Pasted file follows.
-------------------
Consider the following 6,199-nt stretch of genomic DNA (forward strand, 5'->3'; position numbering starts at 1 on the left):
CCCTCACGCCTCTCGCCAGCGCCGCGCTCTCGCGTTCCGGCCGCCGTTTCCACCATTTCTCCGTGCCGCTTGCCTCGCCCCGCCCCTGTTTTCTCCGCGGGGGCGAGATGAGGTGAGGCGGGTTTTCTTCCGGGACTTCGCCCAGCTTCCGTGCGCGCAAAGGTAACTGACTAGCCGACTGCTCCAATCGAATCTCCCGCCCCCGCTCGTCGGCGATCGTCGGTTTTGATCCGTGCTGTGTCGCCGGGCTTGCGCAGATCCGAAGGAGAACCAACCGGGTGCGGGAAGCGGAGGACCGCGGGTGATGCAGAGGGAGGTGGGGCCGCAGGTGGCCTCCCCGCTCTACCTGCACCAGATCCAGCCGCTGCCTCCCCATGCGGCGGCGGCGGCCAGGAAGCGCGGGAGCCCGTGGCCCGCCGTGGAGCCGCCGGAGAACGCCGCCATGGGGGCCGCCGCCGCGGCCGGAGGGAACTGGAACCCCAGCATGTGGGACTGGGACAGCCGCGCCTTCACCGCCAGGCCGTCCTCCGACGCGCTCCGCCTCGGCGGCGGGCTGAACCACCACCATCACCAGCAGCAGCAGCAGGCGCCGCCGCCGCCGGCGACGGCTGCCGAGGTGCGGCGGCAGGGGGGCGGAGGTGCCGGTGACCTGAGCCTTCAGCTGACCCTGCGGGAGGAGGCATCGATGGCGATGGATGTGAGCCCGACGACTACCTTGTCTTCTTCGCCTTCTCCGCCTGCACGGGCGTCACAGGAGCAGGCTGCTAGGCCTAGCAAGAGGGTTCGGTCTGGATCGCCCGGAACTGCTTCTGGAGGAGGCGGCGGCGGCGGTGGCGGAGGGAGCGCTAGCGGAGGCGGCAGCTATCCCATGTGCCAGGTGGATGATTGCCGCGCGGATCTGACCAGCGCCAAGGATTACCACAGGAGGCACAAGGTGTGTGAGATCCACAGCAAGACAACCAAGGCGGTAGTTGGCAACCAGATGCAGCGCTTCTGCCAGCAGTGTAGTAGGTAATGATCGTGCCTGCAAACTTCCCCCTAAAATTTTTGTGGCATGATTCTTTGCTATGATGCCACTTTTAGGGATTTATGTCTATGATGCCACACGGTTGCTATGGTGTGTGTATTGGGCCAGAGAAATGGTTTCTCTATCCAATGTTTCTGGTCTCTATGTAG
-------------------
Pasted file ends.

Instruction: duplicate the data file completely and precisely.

Consider the following 6,199-nt stretch of genomic DNA (forward strand, 5'->3'; position numbering starts at 1 on the left):
CCCTCACGCCTCTCGCCAGCGCCGCGCTCTCGCGTTCCGGCCGCCGTTTCCACCATTTCTCCGTGCCGCTTGCCTCGCCCCGCCCCTGTTTTCTCCGCGGGGGCGAGATGAGGTGAGGCGGGTTTTCTTCCGGGACTTCGCCCAGCTTCCGTGCGCGCAAAGGTAACTGACTAGCCGACTGCTCCAATCGAATCTCCCGCCCCCGCTCGTCGGCGATCGTCGGTTTTGATCCGTGCTGTGTCGCCGGGCTTGCGCAGATCCGAAGGAGAACCAACCGGGTGCGGGAAGCGGAGGACCGCGGGTGATGCAGAGGGAGGTGGGGCCGCAGGTGGCCTCCCCGCTCTACCTGCACCAGATCCAGCCGCTGCCTCCCCATGCGGCGGCGGCGGCCAGGAAGCGCGGGAGCCCGTGGCCCGCCGTGGAGCCGCCGGAGAACGCCGCCATGGGGGCCGCCGCCGCGGCCGGAGGGAACTGGAACCCCAGCATGTGGGACTGGGACAGCCGCGCCTTCACCGCCAGGCCGTCCTCCGACGCGCTCCGCCTCGGCGGCGGGCTGAACCACCACCATCACCAGCAGCAGCAGCAGGCGCCGCCGCCGCCGGCGACGGCTGCCGAGGTGCGGCGGCAGGGGGGCGGAGGTGCCGGTGACCTGAGCCTTCAGCTGACCCTGCGGGAGGAGGCATCGATGGCGATGGATGTGAGCCCGACGACTACCTTGTCTTCTTCGCCTTCTCCGCCTGCACGGGCGTCACAGGAGCAGGCTGCTAGGCCTAGCAAGAGGGTTCGGTCTGGATCGCCCGGAACTGCTTCTGGAGGAGGCGGCGGCGGCGGTGGCGGAGGGAGCGCTAGCGGAGGCGGCAGCTATCCCATGTGCCAGGTGGATGATTGCCGCGCGGATCTGACCAGCGCCAAGGATTACCACAGGAGGCACAAGGTGTGTGAGATCCACAGCAAGACAACCAAGGCGGTAGTTGGCAACCAGATGCAGCGCTTCTGCCAGCAGTGTAGTAGGTAATGATCGTGCCTGCAAACTTCCCCCTAAAATTTTTGTGGCATGATTCTTTGCTATGATGCCACTTTTAGGGATTTATGTCTATGATGCCACACGGTTGCTATGGTGTGTGTATTGGGCCAGAGAAATGGTTTCTCTATCCAATGTTTCTGGTCTCTATGTAG